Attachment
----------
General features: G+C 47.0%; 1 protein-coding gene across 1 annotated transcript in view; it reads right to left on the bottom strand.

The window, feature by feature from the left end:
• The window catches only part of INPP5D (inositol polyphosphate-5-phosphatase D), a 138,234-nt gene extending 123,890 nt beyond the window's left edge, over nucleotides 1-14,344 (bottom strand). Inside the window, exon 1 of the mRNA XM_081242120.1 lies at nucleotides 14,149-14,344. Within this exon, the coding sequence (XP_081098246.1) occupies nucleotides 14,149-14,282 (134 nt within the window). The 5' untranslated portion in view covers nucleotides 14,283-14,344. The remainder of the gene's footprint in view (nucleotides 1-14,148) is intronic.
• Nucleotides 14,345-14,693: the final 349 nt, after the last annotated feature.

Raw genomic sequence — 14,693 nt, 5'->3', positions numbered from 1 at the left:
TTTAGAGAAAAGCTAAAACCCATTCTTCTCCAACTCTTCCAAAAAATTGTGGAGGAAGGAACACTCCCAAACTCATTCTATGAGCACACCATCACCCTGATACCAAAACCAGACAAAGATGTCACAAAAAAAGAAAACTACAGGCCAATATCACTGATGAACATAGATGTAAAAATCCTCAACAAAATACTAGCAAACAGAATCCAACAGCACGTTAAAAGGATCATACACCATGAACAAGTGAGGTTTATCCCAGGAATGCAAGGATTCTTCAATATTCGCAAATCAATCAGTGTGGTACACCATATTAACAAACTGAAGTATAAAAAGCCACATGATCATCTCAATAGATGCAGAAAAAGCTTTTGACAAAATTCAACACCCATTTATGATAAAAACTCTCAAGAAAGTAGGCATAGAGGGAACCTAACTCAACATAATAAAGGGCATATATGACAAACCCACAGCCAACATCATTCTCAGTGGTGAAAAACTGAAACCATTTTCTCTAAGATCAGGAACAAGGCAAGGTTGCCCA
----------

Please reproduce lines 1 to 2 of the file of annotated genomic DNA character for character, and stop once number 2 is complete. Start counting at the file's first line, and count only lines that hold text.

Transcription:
General features: G+C 47.0%; 1 protein-coding gene across 1 annotated transcript in view; it reads right to left on the bottom strand.

The window, feature by feature from the left end: